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Thursday, February 22, 2024
Student Government SG Generic
Student Government SG Generic

Students are one step closer to receiving additional funds for rent relief.

The UF Student Government Budget and Appropriations Committee voted unanimously Friday to pass a rent relief bill. If passed twice more by the Senate, the bill will transfer $500,000 from the SG reserve account to eligible students. 

The Executive Committee, made up of the Student Body President, Vice President and Treasurer, first approved the bill last week. Its next opportunity for passage will be on May 12, during the first of the Senate’s weekly Summer meetings.

The bill aims to help off-campus students pay for rent and any outstanding payments from March to May, said co-author of the bill, Student Body President Trevor Pope.

Not paying rent will negatively affect students’ credit scores and future job applications, he said. If passed, this bill seeks to ensure that students don’t face those consequences.

“As student government leaders, our students' future should be our top priority and really the most important thing on our mind, which is why we decided to create this bill,” he said.

When deciding the amount of money SG should transfer for rent relief, Pope said factors like the number of students in off-campus housing and the average cost of rent were considered. 

They also kept in mind the need to retain money in the SG reserve account, an account that collects leftover funds at the end of each year. If enrollment declines as a result of COVID-19, SG will make less money from fees for the Summer or Fall semesters, Pope said. 

As of March 11, SG has more than $4.3 million in its reserve account.

If the bill is passed, Pope said the funds will be available to international and DACA students – students who cannot receive funding from the Coronavirus Aid, Relief, and Economic Security Act, a federal act awarding emergency financial aid to students. 

During Friday’s meeting, the committee also passed a bill that would amend Senate codes to allow leftover funds from student organizations to carry over from one semester to the next. According to current codes, unused funds go directly into the SG reserve account.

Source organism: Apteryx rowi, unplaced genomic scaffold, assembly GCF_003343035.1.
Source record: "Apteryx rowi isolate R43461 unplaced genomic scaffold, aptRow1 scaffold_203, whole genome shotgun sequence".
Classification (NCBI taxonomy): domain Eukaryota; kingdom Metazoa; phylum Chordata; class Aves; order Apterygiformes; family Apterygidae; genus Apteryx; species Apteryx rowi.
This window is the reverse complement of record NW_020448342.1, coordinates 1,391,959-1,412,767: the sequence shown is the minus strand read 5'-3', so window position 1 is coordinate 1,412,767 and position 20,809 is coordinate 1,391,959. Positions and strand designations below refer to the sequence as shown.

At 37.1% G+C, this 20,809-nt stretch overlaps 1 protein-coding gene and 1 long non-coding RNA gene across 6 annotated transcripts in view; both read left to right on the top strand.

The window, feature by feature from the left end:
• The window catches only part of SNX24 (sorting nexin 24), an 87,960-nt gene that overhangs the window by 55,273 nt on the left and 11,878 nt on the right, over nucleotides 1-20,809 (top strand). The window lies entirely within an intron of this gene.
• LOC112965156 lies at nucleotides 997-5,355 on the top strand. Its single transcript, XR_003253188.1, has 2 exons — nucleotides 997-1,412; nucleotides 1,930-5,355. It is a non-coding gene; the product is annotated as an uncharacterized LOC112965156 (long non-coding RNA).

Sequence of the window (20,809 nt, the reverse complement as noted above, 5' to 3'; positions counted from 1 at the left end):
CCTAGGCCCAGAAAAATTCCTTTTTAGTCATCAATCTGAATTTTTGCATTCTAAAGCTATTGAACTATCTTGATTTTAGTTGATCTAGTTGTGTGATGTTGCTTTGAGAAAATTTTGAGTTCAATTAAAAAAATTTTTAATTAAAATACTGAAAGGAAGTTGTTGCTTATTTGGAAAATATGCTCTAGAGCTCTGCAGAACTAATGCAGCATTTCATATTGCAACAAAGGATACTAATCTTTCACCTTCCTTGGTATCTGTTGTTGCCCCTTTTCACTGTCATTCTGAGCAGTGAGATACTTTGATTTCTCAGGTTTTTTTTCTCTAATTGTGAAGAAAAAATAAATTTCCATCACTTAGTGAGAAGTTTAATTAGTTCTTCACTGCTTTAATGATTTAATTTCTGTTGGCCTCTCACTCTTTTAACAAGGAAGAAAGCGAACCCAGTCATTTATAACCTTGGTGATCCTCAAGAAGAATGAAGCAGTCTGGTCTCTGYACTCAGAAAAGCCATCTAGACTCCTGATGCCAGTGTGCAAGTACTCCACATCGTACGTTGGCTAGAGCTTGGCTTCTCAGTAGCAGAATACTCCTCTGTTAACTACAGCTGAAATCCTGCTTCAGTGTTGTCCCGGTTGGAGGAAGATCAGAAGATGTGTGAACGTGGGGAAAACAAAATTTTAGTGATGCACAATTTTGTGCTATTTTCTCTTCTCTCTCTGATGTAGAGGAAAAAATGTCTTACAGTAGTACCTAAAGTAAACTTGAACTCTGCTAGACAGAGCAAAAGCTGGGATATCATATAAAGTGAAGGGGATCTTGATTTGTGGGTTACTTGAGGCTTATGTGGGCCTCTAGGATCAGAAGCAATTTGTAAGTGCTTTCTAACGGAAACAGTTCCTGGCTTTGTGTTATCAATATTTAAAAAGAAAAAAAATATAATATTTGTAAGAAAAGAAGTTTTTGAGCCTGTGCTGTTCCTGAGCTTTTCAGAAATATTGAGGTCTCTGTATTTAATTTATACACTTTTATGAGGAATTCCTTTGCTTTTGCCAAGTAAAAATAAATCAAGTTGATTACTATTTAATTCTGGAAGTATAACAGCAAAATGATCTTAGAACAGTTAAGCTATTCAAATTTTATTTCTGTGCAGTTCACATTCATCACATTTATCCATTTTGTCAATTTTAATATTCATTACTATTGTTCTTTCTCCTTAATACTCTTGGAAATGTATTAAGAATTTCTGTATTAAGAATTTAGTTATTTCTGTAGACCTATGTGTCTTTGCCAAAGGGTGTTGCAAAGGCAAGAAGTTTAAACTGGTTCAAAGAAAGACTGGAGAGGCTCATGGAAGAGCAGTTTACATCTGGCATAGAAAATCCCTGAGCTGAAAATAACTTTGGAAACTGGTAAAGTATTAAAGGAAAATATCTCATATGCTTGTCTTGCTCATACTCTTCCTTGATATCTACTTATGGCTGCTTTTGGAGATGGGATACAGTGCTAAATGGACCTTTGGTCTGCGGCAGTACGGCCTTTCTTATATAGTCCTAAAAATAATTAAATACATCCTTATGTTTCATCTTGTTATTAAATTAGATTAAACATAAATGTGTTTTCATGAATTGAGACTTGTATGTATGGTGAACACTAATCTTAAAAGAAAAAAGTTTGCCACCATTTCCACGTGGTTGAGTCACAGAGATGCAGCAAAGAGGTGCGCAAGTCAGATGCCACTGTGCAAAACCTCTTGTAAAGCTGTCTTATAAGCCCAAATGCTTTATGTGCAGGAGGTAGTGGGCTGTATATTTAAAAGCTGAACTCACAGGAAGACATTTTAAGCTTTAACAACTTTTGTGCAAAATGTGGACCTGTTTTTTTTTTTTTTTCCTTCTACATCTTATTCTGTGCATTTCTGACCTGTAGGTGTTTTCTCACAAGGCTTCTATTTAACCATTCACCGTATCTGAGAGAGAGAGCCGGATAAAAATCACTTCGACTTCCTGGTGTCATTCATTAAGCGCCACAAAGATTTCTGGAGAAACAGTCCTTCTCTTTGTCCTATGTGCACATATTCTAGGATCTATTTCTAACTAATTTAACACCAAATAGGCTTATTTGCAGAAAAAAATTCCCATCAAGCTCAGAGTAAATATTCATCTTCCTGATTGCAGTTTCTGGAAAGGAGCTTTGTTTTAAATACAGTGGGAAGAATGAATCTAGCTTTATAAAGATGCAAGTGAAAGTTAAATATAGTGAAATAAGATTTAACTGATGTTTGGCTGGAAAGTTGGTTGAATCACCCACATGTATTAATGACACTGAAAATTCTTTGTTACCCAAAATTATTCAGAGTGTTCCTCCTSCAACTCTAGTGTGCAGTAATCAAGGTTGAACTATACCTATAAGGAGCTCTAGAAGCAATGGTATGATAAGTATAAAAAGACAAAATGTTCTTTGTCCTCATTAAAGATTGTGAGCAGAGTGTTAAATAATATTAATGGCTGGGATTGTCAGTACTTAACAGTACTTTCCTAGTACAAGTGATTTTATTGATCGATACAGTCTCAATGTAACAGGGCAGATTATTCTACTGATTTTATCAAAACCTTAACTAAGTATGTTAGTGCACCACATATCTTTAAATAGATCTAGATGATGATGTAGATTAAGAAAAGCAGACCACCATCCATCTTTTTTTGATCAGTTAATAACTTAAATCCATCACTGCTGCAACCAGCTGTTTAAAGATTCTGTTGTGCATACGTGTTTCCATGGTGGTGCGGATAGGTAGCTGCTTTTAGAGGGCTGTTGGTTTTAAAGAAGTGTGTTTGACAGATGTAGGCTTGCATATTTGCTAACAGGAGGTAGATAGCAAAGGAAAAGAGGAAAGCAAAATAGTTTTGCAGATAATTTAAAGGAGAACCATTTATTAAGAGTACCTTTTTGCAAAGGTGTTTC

Asian American Student Union co-president, Zachary Raad, said the rollover bill would be helpful because many AASU events were canceled because of COVID-19. Much of its funding went unused.

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“Due to the whole situation that went down this semester regarding the public health crisis, it's really important to student organizations as a whole are still able to use those funds that were allocated to us,” the 20-year-old UF chemistry and Chinese senior said.

Inter-Residence Hall Association President Colin Solomon said he would support any bill that improves funding for student organizations. The organization puts together events and activities for housing residents, and it is one of the biggest and most-funded student organizations on campus.

Still, the 19-year-old Keys Complex senator said he isn’t sure if IRHA will receive funding this year.

IRHA uses SG funds to pay for events like their annual Writing on the Wall event, where  students help to build and destroy a wall representative of verbal harassment. IRHA plans to fundraise through Chipotle and other events if they cannot receive SG funding.

SG also denied a line item transfer, a request for allocated funds to be used in a different purpose than they were allocated for, for the Hispanic Student Association. The transfer requested more than $1,500 be moved from food to advertising. HSA did not reply to The Alligator’s requests for comment on Facebook or email.

The committee also passed a bill that would make plant-based food and gluten-free food mandatory at all SG sponsored events. Senators will vote on whether to put this bill into action at the next meeting.

 Contact Meghan at Follow her on Twitter @meggmcglone.

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Meghan McGlone

Meghan McGlone is a UF junior majoring in journalism and English, and this year she’s the City and County Commission reporter. In past years, she’s served as the University Editor, the Student Government reporter, and other positions. Her favorite past time is eating gummy worms and reading a good book.

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